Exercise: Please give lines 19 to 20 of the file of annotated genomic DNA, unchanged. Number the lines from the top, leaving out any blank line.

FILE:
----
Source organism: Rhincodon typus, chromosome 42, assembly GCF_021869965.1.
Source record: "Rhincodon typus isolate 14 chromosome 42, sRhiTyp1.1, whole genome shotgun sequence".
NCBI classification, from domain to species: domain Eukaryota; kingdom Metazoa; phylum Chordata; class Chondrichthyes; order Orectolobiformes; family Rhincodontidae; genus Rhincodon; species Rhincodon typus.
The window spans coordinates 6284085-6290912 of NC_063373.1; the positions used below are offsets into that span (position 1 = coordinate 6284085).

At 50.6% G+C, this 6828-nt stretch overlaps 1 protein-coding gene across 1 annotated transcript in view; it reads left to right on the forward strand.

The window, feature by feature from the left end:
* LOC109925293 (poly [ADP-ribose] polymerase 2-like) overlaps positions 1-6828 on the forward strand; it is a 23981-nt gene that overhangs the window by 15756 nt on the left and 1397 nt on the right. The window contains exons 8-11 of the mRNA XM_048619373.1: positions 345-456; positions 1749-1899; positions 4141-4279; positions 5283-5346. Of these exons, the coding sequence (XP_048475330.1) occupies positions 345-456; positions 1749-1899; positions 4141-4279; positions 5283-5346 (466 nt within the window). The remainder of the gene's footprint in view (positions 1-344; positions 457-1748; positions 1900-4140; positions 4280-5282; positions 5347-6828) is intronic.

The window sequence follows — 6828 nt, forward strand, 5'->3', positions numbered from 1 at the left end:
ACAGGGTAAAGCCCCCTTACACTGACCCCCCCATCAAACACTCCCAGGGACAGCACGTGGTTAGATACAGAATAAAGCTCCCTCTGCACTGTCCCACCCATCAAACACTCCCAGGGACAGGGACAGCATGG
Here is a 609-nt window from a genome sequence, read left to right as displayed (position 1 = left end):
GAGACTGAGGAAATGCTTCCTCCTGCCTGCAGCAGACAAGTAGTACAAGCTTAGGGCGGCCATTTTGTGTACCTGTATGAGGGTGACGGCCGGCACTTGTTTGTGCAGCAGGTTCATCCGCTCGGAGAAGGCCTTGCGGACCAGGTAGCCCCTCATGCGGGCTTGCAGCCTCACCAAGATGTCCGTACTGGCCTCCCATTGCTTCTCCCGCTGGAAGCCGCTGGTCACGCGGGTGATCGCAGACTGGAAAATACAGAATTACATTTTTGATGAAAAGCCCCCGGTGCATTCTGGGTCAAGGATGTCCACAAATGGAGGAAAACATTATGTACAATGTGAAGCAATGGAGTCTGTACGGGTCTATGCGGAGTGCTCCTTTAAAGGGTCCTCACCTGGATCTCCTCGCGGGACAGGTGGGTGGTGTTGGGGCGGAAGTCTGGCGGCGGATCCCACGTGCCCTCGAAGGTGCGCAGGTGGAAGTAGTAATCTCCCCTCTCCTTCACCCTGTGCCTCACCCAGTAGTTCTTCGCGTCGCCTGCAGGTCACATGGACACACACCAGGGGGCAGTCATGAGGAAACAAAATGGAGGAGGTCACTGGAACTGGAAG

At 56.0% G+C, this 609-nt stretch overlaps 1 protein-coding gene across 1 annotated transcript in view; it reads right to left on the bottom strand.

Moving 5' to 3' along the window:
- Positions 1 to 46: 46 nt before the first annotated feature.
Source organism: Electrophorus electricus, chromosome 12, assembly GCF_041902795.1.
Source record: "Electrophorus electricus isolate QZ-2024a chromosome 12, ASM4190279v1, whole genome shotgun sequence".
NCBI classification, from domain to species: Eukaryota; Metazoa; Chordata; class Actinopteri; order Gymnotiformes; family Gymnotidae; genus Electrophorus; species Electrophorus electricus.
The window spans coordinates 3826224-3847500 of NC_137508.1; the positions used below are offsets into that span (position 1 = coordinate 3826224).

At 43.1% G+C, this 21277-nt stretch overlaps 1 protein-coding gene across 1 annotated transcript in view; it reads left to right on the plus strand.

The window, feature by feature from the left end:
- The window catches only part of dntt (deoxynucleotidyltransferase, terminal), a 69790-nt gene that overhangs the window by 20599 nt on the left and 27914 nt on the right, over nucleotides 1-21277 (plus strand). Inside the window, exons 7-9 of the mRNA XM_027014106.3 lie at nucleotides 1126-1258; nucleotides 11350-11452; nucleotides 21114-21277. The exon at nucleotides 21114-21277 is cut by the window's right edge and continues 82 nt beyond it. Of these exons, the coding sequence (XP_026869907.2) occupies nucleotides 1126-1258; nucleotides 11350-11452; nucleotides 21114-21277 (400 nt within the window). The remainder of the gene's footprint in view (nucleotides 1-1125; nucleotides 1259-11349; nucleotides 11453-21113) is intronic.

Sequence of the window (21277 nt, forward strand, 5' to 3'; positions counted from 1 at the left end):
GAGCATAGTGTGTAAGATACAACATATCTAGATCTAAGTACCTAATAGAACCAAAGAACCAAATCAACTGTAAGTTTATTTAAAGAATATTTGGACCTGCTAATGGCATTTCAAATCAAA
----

At 43.1% G+C, this 21277-nt stretch overlaps 1 protein-coding gene across 1 annotated transcript in view; it reads left to right on the plus strand.

The window, feature by feature from the left end: